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The Paleoceanography of the Bering Sea During the Last Glacial Cycle
MASSACHUSETTS INST OF TECH CAMBRIDGE JOINT PROGRAM IN APPLIED OCEAN SCIENCE AND ENGINEERING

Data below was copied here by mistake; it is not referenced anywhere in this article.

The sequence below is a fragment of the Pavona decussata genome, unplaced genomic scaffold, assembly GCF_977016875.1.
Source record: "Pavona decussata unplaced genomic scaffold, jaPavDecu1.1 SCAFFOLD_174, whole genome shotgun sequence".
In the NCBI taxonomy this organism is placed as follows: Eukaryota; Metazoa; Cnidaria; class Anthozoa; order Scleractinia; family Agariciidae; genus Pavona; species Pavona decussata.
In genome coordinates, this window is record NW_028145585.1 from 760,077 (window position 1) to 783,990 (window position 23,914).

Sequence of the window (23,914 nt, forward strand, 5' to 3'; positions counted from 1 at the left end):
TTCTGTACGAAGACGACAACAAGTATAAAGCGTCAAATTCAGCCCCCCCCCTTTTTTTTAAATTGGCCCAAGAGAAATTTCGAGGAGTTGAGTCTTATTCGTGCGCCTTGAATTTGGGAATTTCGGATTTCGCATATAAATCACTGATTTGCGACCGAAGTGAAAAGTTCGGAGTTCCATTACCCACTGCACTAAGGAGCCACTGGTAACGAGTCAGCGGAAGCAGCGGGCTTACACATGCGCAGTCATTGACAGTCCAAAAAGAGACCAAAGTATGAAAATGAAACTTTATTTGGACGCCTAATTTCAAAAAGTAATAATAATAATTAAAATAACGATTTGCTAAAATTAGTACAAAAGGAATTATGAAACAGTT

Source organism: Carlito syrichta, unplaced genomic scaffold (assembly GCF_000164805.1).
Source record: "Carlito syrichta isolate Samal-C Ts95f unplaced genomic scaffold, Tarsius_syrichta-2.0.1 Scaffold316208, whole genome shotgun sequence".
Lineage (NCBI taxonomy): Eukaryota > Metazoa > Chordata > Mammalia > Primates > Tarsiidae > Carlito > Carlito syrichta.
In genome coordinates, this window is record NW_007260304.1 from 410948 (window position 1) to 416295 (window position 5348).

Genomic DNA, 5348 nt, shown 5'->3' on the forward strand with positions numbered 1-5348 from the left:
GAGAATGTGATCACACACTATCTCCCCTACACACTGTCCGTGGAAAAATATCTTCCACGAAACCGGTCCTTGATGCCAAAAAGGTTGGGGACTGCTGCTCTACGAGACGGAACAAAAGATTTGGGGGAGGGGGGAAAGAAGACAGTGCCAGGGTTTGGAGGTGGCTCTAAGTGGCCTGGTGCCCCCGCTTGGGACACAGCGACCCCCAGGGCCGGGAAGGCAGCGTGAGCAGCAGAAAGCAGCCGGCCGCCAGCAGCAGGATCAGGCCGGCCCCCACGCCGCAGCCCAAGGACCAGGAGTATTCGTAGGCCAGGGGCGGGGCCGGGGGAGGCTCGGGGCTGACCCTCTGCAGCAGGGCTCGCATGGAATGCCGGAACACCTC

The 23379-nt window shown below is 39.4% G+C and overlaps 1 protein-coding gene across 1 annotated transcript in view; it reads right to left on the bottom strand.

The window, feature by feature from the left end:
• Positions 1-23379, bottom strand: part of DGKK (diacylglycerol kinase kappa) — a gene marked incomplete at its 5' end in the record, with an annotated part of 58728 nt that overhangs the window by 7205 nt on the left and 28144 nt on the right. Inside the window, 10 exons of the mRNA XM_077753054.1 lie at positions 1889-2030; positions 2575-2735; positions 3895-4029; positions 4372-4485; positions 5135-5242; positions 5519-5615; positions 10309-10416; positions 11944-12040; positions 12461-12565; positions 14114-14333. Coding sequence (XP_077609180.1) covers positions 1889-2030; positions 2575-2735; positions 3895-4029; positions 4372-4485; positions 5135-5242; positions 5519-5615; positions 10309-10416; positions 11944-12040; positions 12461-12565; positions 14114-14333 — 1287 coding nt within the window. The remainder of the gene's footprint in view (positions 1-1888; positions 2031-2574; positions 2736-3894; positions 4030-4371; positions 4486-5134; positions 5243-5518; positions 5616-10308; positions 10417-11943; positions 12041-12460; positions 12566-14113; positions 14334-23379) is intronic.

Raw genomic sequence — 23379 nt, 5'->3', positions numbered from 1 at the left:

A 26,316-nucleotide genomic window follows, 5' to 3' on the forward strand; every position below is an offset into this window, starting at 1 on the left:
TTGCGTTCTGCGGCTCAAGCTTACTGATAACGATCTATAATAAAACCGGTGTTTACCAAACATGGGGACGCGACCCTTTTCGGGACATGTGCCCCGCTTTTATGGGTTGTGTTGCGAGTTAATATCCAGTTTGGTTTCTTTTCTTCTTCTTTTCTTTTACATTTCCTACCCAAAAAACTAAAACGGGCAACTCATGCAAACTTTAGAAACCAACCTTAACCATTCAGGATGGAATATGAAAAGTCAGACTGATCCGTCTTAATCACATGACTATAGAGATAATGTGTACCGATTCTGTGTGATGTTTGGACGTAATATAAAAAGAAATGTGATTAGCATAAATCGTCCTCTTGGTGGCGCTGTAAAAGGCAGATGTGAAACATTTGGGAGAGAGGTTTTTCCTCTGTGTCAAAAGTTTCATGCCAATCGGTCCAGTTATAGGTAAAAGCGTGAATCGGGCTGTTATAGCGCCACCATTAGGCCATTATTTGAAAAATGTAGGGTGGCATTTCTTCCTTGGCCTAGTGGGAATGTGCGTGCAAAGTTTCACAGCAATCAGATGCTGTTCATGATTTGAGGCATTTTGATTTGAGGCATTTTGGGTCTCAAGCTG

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In this thesis, I present high-resolution stable-isotope and planktonic-fauna records from Bering Sea sediment cores, spanning the time period from 50,000 years ago to the present. During Marine Isotope Stage 3 MIS3 at 30-20 ky BP kiloyears before present in a core from 1467 m water depth near Umnak Plateau, there were episodic occurrences of diagenetic carbonate minerals with very low deltaC13 -22.40, high deltaO18 6.50, and high MgCa, which seem associated with sulfate reduction of organic matter and possibly anaerobic oxidation of methane. The episodes lasted less than 1000 years and were spaced about 1000 years apart. During MIS3 at 55-20 ky BP in a core from 2209 m water depth on Bowers Ridge, N. pachyderma s. and Uvigerina deltaO18 and deltaC13 show no coherent variability on millennial time scales. Bering Sea sediments are dysoxic or laminated during the deglaciation. A high sedimentation rate core 200cmky from 1132 m on the Bering Slope is laminated during the Boelling warm phase, Alleroed warm phase, and early Holocene, where the ages of lithological transitions agree with the ages of those climate events in Greenland GISP2 to well within the uncertainty of the age models. The subsurface distribution of radiocarbon was estimated from a compilation of published and unpublished North Pacific benthic-planktonic C14 measurements 475-2700 m water depth. There was no consistent change in C14 profiles between the present and the Last Glacial Maximum, Boelling-Alleroed, or the Younger Dryas cold phase. N. pachyderma s. deltaO18 in the Bering Slope core decreases rapidly in less than 220 y by 0.7-0.80 at the onset of the Boelling and the end of the Younger Dryas. These isotopic shifts are accompanied by transient decreases in the relative abundance of N. pachyderma s., suggesting that the isotopic events are transient warmings and sustained freshenings.
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